Zombies are a type of antagonist depicted in a wide variety of contemporary popular culture, but brought to prominence by George A. Romero's film, Night of the Living Dead. Never actually called "zombies" in that film, Romero's reanimated, cannibalistic "shamblers" have nevertheless displaced the mindless voodoo slave as the definition of a "zombie" in the public imagination.
Zombies transcended the trope of Hollywood monster with Max Brooks' arguably humorously-intended book, The Zombie Survival Guide: Complete Protection From The Living Dead. Although a work of humor written by the son of comedian Mel Brooks, the Zombie Survival Guide nevertheless sparked a public interest in survival preparation.
The organization Zombie Squad uses the threat of a zombie outbreak as a metaphor for the other, more plausible disasters for which we might prepare. The infectious nature of zombies is particularly salient to the threat of epidemic disease, and the mass hysteria and panic that follow from a zombie uprising are common to those that accompany a natural disaster such as Hurricane Katrina. Yet zombies, in their literal form form, remain an enduring image, and preparing for a hypothetical zombie outbreak remains a useful intellectual exercise for survival preparation in general.
However, there is a danger to thinking of zombies only as a metaphor. The anthology The Apocalypse Reader, edited by Justin Taylor, includes a work by Jeff Goldberg called, "These Zombies Are Not A Metaphor," in which the protagonist endeavors, in vain, to persuade his companions to take the zombies that have overrun his town as a serious, immediate, and physical threat, rather than as an abstract metaphor for the other troubles of our age. Zombies, today, function primarily as a metaphorical construct for other, more plausible threats, but a few mutations of a viral genome may bring them out of the realm of fiction, and into the realm of the real. The remainder of this article will deal with zombies as a hypothetical but literal threat.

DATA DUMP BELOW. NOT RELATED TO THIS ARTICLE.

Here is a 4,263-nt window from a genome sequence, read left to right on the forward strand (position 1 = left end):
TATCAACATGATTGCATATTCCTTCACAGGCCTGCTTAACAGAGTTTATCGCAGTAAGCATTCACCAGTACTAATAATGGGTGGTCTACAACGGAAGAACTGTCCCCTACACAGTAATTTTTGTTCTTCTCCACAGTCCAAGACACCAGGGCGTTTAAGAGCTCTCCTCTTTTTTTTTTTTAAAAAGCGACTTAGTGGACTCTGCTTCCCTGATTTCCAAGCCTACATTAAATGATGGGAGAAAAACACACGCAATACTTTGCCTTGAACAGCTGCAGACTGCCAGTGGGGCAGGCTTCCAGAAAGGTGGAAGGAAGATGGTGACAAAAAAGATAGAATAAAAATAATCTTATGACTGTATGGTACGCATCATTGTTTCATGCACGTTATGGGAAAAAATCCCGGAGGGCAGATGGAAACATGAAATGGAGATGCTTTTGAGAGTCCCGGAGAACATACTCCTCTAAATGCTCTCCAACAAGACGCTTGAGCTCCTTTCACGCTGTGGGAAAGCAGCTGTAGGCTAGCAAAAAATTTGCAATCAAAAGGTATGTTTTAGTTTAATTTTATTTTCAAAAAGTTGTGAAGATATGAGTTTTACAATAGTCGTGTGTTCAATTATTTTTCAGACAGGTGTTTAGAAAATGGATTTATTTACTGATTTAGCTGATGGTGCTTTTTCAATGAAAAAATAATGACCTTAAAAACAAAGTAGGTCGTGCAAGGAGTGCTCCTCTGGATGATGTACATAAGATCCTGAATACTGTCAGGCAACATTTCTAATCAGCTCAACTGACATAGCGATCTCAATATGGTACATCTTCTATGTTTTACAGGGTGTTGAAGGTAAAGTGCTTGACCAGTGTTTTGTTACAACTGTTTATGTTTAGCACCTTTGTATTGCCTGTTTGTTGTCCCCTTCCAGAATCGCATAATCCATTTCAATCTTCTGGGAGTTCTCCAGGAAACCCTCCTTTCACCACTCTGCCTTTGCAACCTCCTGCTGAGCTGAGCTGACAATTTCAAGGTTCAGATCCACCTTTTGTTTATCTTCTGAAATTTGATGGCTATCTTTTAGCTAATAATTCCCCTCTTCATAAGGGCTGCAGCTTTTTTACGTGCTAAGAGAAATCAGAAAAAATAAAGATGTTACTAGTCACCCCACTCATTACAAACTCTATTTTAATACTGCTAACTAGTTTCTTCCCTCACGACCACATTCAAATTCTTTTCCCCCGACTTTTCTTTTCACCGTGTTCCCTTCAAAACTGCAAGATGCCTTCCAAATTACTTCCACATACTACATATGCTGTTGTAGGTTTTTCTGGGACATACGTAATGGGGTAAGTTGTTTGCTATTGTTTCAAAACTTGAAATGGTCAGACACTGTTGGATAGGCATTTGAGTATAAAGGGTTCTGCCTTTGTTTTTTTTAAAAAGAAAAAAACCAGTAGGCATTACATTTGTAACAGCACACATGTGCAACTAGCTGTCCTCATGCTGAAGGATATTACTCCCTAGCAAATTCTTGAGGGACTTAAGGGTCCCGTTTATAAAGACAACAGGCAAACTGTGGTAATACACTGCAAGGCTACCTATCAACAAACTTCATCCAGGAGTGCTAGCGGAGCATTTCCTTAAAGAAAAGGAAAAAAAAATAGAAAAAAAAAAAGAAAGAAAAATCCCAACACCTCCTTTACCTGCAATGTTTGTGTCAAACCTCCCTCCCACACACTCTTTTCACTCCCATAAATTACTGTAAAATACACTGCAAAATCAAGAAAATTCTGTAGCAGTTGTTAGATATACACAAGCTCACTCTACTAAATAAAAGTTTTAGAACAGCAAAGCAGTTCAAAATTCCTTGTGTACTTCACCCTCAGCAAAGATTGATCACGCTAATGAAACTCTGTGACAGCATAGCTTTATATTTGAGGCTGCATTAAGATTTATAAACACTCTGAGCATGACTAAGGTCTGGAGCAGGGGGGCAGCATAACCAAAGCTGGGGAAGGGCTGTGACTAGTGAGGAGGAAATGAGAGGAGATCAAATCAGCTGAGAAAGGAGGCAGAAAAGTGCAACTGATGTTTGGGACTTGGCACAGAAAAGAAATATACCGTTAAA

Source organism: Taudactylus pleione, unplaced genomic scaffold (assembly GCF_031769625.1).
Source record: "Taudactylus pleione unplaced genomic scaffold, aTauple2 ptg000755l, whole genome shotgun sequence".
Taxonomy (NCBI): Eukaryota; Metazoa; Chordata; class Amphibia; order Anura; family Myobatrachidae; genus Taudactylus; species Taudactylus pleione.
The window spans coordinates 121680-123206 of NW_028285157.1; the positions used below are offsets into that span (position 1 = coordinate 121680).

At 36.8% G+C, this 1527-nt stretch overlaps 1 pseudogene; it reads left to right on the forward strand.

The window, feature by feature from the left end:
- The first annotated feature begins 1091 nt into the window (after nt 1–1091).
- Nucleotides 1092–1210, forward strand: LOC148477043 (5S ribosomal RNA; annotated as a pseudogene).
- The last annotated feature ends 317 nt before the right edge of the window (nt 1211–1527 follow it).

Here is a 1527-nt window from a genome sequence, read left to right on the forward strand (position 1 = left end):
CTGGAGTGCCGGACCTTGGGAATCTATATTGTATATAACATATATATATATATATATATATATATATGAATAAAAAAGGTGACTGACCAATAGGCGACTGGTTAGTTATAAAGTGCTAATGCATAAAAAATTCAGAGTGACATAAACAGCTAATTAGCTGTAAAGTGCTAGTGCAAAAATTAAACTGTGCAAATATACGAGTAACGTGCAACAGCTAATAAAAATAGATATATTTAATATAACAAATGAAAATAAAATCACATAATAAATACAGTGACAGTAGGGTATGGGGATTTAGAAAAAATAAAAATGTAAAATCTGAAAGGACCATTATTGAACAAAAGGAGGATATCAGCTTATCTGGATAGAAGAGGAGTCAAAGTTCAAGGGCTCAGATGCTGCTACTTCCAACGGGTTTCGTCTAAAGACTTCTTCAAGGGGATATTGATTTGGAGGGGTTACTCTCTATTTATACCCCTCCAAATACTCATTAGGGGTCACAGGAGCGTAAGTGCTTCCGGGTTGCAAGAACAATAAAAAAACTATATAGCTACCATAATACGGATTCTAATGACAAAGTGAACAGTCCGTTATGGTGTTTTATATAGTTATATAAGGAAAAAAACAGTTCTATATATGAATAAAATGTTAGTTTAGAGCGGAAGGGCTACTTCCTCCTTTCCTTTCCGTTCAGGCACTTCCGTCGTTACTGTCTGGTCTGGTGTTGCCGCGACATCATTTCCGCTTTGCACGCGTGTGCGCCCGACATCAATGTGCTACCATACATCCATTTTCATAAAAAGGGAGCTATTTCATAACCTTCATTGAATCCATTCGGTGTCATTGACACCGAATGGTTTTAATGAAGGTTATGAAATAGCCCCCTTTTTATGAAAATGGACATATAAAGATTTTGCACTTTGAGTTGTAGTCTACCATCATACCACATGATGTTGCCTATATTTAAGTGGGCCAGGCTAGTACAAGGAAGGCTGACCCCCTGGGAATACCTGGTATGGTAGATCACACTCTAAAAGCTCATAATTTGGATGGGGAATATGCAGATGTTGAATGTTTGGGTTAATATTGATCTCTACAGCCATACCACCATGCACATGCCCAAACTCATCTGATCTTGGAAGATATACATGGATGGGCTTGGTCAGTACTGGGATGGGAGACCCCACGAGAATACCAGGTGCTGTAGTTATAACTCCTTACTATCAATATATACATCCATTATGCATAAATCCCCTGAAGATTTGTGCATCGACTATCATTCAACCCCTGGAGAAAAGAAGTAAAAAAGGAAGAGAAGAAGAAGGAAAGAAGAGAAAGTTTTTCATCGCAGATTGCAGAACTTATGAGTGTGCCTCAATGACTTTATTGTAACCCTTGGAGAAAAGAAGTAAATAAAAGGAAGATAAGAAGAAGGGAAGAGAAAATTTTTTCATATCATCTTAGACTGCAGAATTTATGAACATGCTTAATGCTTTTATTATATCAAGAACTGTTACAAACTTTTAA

Also known as "Romero Zombies", they are the quintessential form of zombie, and are to zombies what Béla Lugosi is to vampires. Shamblers exhibit varying degrees of decomposition, seem to exhibit poor muscle coordination and move exceptionally slowly with a characteristic shambling gait, from which they are named.
Often they are perceived to possess much greater physical strength, perhaps in compensation for their limitations, making it virtually impossible to pry anything, especially yourself, from their cold dead hands.
Sometimes called "Ragers", these are not zombies in the strictest sense, but rather living humans with an altered mental state that leaves them incapable of high levels of thought and rationality. The terms "Rage Zombie" and "Ragers" are interchangeable. Rage Zombies exhibit the behavior and the mental capacity that can best be compared to that of a wild animal. A Rage Zombie does not possess the capacity of reason nor of language. However, unlike wild animals, Rage Zombies do not feel pain. The reason for this has not yet been fully explained.
The rage characteristic of these types of zombies is comparable to the extreme aggression exhibited by a wild animal that is seeking to project its control over a physical area and other animals. The most basic instinct of the Rage Zombie is to use physical force to destroy humans. Rage Zombies will not attack other Rage Zombies. The reason for this has not yet been fully explained.